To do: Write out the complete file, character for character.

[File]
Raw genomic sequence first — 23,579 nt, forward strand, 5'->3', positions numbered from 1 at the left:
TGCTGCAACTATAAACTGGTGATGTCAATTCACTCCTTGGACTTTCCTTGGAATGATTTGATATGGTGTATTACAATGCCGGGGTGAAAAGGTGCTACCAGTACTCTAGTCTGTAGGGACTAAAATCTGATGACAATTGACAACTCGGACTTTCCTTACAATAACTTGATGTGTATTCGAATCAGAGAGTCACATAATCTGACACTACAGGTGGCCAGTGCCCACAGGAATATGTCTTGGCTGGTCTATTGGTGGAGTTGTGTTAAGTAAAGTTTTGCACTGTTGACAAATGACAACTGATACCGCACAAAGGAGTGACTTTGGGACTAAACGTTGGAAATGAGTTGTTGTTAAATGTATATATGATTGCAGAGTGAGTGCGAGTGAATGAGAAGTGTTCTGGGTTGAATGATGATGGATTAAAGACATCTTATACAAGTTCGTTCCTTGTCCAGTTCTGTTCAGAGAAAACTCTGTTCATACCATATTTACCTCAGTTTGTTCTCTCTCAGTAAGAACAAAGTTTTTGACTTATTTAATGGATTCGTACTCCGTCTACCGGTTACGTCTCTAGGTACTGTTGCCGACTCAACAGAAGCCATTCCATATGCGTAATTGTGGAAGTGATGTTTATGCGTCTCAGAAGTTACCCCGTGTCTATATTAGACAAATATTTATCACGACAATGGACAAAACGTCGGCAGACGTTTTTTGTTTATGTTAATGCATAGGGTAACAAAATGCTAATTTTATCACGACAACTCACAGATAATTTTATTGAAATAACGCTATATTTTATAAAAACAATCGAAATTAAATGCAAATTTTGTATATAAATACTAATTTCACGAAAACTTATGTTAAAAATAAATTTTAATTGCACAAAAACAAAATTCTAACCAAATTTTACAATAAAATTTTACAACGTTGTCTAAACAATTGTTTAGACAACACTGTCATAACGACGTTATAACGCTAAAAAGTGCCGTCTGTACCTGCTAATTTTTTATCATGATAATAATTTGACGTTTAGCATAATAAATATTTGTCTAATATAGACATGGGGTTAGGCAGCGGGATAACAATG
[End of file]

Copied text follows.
Raw genomic sequence first — 23,579 nt, forward strand, 5'->3', positions numbered from 1 at the left:
TGCTGCAACTATAAACTGGTGATGTCAATTCACTCCTTGGACTTTCCTTGGAATGATTTGATATGGTGTATTACAATGCCGGGGTGAAAAGGTGCTACCAGTACTCTAGTCTGTAGGGACTAAAATCTGATGACAATTGACAACTCGGACTTTCCTTACAATAACTTGATGTGTATTCGAATCAGAGAGTCACATAATCTGACACTACAGGTGGCCAGTGCCCACAGGAATATGTCTTGGCTGGTCTATTGGTGGAGTTGTGTTAAGTAAAGTTTTGCACTGTTGACAAATGACAACTGATACCGCACAAAGGAGTGACTTTGGGACTAAACGTTGGAAATGAGTTGTTGTTAAATGTATATATGATTGCAGAGTGAGTGCGAGTGAATGAGAAGTGTTCTGGGTTGAATGATGATGGATTAAAGACATCTTATACAAGTTCGTTCCTTGTCCAGTTCTGTTCAGAGAAAACTCTGTTCATACCATATTTACCTCAGTTTGTTCTCTCTCAGTAAGAACAAAGTTTTTGACTTATTTAATGGATTCGTACTCCGTCTACCGGTTACGTCTCTAGGTACTGTTGCCGACTCAACAGAAGCCATTCCATATGCGTAATTGTGGAAGTGATGTTTATGCGTCTCAGAAGTTACCCCGTGTCTATATTAGACAAATATTTATCACGACAATGGACAAAACGTCGGCAGACGTTTTTTGTTTATGTTAATGCATAGGGTAACAAAATGCTAATTTTATCACGACAACTCACAGATAATTTTATTGAAATAACGCTATATTTTATAAAAACAATCGAAATTAAATGCAAATTTTGTATATAAATACTAATTTCACGAAAACTTATGTTAAAAATAAATTTTAATTGCACAAAAACAAAATTCTAACCAAATTTTACAATAAAATTTTACAACGTTGTCTAAACAATTGTTTAGACAACACTGTCATAACGACGTTATAACGCTAAAAAGTGCCGTCTGTACCTGCTAATTTTTTATCATGATAATAATTTGACGTTTAGCATAATAAATATTTGTCTAATATAGACATGGGGTTAGGCAGCGGGATAACAATG